From 2015 to 2017 the international project “Broadening the Application of the Sustainability Science Approach” brought together several UNESCO sectors with international scientific councils such as ISC and the International Council for Philosophy and Human Sciences (CIPSH), national ministries of science and education, sustainability science institutes, sustainability research networks and expert groups from around the world. Funded by the Japanese Ministry of Science and Technology, this project sought to examine good practice in the field over the previous 15 years and recommend how the interface between academia and sustainability practitioners—at the levels of policy, governance and action—could be enhanced to strengthen the sustainability agendas of UNESCO member states. One important outcome of the project was the acknowledgment of the role the humanities, the arts, and qualitative social sciences, as well as Indigenous and local knowledge communities, could play as vital knowledge communities in meaningful articulation with scientific domains, policy organs, governance structures and management systems involved in mainstream sustainability science.

Another key outcome of the project was the initiation of an international multi-stakeholder process to co-design and establish the first humanities-led sustainability science coalition in the UN family of organizations. Inaugurated as the BRIDGES Coalition, this initiative brought international actors with significant capabilities for reach and impact together with regional and local site-based stakeholders representing diverse communities and environments at risk. Led by UNESCO, the CIPSH and the Humanities for the Environment global network, this multistakeholder consultation and design process spanned four international workshops in 2019-2021, bringing together more than forty organizations, institutions and programs from around the world.  In this process the ISC played a key role.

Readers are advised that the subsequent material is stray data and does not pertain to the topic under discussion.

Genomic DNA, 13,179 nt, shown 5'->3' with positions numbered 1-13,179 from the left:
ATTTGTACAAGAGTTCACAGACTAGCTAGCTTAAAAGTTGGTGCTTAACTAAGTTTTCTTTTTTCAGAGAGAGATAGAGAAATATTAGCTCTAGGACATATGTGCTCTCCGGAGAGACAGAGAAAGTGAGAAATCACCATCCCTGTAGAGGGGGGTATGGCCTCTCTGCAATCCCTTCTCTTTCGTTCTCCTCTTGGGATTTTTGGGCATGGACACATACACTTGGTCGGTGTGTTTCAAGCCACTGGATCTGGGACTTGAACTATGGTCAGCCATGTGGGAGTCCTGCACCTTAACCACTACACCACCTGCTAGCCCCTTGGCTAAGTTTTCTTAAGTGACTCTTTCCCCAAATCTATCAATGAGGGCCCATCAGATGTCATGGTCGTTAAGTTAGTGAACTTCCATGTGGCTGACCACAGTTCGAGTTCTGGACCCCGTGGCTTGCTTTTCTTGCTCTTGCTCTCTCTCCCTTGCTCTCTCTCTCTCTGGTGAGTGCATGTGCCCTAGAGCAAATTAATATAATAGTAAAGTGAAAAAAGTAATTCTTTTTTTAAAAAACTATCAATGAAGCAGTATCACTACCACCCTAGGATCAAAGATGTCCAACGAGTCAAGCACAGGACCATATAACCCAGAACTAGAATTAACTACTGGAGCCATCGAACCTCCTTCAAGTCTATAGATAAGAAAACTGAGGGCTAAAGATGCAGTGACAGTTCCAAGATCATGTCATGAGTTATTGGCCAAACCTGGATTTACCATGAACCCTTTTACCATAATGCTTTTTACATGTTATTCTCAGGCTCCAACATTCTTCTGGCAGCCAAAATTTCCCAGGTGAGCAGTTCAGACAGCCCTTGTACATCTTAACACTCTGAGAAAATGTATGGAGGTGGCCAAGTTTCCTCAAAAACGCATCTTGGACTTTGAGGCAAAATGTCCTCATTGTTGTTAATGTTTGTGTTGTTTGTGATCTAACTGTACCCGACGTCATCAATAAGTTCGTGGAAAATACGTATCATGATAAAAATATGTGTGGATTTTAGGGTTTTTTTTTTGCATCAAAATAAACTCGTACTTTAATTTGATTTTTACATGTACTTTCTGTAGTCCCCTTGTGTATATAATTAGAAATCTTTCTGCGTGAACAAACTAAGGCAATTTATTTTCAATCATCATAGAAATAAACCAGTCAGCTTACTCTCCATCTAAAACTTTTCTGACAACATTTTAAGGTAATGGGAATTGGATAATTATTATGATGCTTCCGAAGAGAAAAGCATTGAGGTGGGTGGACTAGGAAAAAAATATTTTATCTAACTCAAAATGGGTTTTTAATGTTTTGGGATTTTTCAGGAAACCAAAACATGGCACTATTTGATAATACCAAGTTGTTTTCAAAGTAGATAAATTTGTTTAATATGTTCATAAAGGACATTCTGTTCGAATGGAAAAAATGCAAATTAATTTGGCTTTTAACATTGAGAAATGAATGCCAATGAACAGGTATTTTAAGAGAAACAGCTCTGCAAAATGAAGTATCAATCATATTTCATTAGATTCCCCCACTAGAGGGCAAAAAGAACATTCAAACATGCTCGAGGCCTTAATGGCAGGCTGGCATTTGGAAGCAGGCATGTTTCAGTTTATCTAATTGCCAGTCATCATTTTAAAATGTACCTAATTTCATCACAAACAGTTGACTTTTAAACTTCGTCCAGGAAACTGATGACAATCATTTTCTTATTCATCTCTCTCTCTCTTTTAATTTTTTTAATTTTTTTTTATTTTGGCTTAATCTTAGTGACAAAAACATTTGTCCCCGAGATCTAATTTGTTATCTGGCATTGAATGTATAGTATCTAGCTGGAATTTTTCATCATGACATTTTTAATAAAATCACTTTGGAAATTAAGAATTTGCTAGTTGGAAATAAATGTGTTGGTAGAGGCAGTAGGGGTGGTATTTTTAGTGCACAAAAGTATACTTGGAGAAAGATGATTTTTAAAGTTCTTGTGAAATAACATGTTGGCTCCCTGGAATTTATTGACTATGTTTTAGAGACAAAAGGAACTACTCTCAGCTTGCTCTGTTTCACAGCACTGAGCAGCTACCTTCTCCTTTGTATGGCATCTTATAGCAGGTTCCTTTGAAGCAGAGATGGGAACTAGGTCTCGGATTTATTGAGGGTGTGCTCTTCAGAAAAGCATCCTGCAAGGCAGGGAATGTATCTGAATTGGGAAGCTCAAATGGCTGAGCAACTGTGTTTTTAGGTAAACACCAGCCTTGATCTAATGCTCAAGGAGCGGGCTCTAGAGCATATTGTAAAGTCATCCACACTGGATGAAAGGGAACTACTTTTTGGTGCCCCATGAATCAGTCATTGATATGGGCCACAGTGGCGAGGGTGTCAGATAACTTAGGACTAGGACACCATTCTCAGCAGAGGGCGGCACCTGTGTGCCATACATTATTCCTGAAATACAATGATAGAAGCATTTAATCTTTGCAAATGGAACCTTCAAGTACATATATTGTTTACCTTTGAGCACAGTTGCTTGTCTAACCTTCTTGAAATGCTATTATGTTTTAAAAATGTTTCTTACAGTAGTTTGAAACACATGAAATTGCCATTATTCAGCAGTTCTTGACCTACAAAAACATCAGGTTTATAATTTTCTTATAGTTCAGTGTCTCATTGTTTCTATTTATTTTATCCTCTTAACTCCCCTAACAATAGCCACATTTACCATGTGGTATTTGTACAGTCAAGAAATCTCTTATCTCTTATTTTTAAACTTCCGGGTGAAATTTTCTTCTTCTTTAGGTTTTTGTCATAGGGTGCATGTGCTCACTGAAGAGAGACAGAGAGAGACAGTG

What emerged was a consensus vision for a new coalition, global in scope and diverse in its array of participating organizations, connecting high-impact international actors in sustainability science, education, civil society, and policy, with smaller regional and territorial stakeholders tied to environments and communities on the front lines of global social and environmental change.

This new humanities-led sustainability science coalition, now part of UNESCO’s Management of Social Transformations (MOST) programme, is intended to complement and work together with existing programs at various levels internationally to promote the bridging of top-down and bottom-up initiatives, serving as a focal point for humanities-anchored knowledge and learning in assessment, policy and action contexts in the sustainability domain. The coalition aims to contribute as a potential force-multiplier in the generation and application of knowledge for transformative social change through its active promotion of genuinely transdisciplinary collaborations that bridge diverse disciplines, knowledge communities, stakeholders and sectors. 

BRIDGES welcomes the ISC’s visioning of the Future of Transdisciplinary Research and stands ready as a strategic partner to contribute to the council’s efforts to build on the valuable discussion initiated by Peter Gluckman and Matthias Kaiser.